Electrode materials include those that can reversibly intercalate anions (e.g., fluoride ions), and/or cations (e.g. lithium ions). In an embodiment, the electrode material preferably intercalates unbound anions released from the anion receptor at the electrode surface. In an embodiment, the carbonaceous material comprises carbon, graphite, coke, mesocarbon microbead carbon, carbon polymonofluoride (CFx)n, or a mixture thereof In an embodiment, the carbonaceous material is as disclosed in U.S. Pat. No. 4,052,539 (compound of carbon formed by reacting graphite and a Lewis acid fluoride with chlorine trifluoride and in the presence of HF) and prepared according to the method disclosed in U.S. Pat. No. 4,119,655. Examples of graphites used for an electrode include, but are not limited to, RPG (Reinforced Pyrolytic Graphite), R-1 nuclear reactor grade graphite, PGCP (Pyrolytic Graphite Carbon Paper), THORNEL® (mesophase pitch based graphite fibers made by Amoco), PANEX® PWB-6 fibers (stabilized acrylic based carbon fibers made by Stackpole) and GRAFOIL®. To minimize degradation and damage of the carbonaceous electrode during repeated charge/discharge cycling, carbonaceous material can be obtained as disclosed in U.S. Pat. No. 4,865,931, herein specifically incorporated by reference. Briefly, carbonaceous material can be obtained by heating a precursor material including, for example, pitch (petroleum or coal tar), polyacetylene, polyacrylonitrile, polyphenylene, SARAN®, acrylic and sub-acrylic polymer (U.S. Pat. No. 5,532,083) to a temperature above about 850° C. until electrically conductive sufficient to increase carbon content to greater than 85% by weight and up to 99% by weight. In an embodiment, the carbonaceous precursor starting material has some degree of geometrical orientation (e.g. assemblies of multi or monofilament strands or fibers). U.S. Pat. No. 4,005,183, specifically incorporated by reference, discloses a process for producing suitable monofilament fibers where the fibers are made into a yarn which is then woven into a cloth, with the cloth subjected to a high temperature (e.g. about 1000° C. and above) to carbonize the cloth to make the carbonaceous material electrically conductive. Such a cloth, used with an electron collector (e.g. a “metal foil” or a “current collector”), can be used as an electrode of the present invention.

Each electrode is optionally connected to a “current collector” or a “metal foil.” The metal foil comprises any electro-conductive metal, such as copper, silver, gold, platinum, nickel, cobalt, palladium, aluminum, and alloys thereof that are chosen to minimize corrosion under typical operating conditions. The electrode pair are constructed and placed in such a manner so as to prevent electrical shorting. In an embodiment, porous separators are used to separate the positive and negative electrodes from each other, including a polyolefin separator or a cellguard separator. Other suitable porous non-conducting separator materials include microporous polyethylene film and a porous glass membrane, for example.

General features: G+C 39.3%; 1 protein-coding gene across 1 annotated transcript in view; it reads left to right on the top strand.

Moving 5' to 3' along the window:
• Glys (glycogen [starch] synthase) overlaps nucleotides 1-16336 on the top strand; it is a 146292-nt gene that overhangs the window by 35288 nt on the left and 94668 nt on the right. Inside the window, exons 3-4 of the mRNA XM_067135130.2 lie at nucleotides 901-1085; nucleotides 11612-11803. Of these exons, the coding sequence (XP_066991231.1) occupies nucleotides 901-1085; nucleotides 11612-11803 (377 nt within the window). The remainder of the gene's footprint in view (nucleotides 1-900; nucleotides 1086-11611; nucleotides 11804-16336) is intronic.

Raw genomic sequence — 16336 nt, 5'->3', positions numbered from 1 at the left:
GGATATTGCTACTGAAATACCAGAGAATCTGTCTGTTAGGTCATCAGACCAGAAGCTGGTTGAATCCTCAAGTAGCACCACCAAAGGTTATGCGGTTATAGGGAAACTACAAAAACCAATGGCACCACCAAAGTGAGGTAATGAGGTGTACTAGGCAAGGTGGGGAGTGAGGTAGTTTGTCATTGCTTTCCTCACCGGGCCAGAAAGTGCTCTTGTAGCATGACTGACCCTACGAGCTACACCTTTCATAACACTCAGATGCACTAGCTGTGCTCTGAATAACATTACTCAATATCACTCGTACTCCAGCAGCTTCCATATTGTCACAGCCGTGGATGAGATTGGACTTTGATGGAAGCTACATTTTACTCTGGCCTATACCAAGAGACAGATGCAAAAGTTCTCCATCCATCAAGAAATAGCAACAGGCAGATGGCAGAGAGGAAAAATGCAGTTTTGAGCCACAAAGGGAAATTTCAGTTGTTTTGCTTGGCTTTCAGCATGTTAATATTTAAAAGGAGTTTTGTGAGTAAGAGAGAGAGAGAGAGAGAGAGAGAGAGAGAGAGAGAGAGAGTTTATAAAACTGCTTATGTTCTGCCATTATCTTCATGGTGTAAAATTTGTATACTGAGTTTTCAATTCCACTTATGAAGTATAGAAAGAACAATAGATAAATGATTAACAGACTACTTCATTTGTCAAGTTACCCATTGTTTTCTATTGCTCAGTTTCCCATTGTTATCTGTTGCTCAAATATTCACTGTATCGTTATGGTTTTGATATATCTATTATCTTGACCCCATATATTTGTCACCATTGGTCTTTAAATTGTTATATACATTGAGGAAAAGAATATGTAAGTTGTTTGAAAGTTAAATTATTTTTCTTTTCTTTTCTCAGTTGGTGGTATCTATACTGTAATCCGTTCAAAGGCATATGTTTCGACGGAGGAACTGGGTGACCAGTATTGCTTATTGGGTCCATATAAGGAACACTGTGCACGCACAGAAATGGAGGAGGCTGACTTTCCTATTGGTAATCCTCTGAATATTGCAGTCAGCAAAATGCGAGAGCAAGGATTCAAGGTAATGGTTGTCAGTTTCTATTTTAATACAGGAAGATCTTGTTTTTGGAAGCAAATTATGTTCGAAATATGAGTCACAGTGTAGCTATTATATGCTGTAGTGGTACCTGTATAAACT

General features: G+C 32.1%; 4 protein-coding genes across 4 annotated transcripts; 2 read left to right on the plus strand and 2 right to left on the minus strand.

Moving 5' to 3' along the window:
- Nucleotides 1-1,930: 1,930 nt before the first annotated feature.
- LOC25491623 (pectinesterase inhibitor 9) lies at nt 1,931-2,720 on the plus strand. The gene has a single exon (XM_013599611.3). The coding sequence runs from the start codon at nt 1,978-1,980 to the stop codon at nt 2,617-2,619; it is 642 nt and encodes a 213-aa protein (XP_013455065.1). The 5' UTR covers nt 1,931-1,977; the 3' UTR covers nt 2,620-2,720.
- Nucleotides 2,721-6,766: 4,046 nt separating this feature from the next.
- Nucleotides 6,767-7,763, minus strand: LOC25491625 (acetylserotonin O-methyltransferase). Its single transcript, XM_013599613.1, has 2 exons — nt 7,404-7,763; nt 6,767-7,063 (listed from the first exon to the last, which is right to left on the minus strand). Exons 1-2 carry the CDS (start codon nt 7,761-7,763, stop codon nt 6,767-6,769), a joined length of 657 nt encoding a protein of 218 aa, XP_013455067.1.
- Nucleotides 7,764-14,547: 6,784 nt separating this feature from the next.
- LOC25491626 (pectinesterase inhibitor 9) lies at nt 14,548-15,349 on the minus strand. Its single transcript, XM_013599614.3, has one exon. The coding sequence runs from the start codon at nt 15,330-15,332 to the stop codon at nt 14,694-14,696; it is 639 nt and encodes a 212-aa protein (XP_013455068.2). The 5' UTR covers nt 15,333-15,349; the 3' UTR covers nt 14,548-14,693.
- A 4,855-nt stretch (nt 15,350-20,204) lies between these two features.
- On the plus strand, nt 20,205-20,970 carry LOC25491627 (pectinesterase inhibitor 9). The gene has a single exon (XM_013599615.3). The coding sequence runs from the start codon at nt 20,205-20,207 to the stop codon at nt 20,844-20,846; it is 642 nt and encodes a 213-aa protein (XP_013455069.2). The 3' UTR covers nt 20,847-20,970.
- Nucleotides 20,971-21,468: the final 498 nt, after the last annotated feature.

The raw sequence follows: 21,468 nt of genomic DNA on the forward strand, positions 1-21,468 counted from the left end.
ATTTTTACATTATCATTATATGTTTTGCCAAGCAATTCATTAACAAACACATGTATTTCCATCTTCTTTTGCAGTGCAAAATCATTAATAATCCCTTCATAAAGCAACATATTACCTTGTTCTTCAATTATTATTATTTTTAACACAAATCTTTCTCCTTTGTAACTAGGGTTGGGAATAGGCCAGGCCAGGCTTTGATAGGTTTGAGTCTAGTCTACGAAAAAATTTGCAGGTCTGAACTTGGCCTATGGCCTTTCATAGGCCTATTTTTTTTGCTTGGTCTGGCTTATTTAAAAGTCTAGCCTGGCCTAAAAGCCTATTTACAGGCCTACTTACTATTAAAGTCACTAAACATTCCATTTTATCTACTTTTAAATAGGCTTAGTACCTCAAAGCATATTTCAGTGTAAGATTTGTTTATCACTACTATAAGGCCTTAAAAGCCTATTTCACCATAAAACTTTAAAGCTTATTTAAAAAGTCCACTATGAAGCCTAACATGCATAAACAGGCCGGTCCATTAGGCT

Electrodes are manufactured as disclosed herein and as known in the art, including as disclosed in, for example, U.S. Pat. Nos. 4,052,539, 6,306,540, 6,852,446. Briefly, the electrode is typically fabricated by depositing a slurry of the electrode material, an electrically conductive inert material, the binder, and a liquid carrier on the electrode current collector, and then evaporating the carrier to leave a coherent mass in electrical contact with the current collector.

A “carbonaceous layer” refers to a carbonaceous material having a thickness that coats, or covers at least a portion, of another material, including a material that is a current collector, wherein at least a portion of the layer is in ionic contact with the electrolyte solution. In an embodiment, the layer has a thickness between about 1 μm and 500 μm.

“Ionic contact” refers to an ion within the electrolyte solution being capable of interacting with an electrode, including an anion that is complexed with an anion receptor or an ion that is not complexed. Ionic contact encompasses intercalation, deintercalation, as well plating on the surface of the electrode.

Anode materials that may be used in the present invention include lithium, lithium alloys, lithium carbon intercalated compounds, lithium graphite intercalation compounds, lithium metal oxide intercalation compounds, and mixtures thereof. Cathode materials comprise carbonaceous materials.

Electrolyte salts useful in the present invention are those that do not chemically react with the electrodes and which permit the migration of ions between the anode and cathode during charging and discharging. In general, the electrolyte salt is a nonaqueous solution of an alkali metal salt including LiF, LiBr, LiCl. LiF is a preferred salt because F is a relatively small anion (the Pauli ionic radius of F− is 0.136 nm) and so can insert and de-insert into an electrode having graphene sheets (graphene sheets in graphite typically spaced 0.35 nm). In addition, the Li—F redox couple represents the highest theoretical electrochemical (and hence voltage) difference of any known redox couple. F is also electrochemically stable to 6 V versus Li+/Li, and LiF is very inexpensive. As discussed, the salt used in the electrolyte strongly influences the overall performance of the cell and for the reasons outlined, LiF is a preferred electrolyte salt.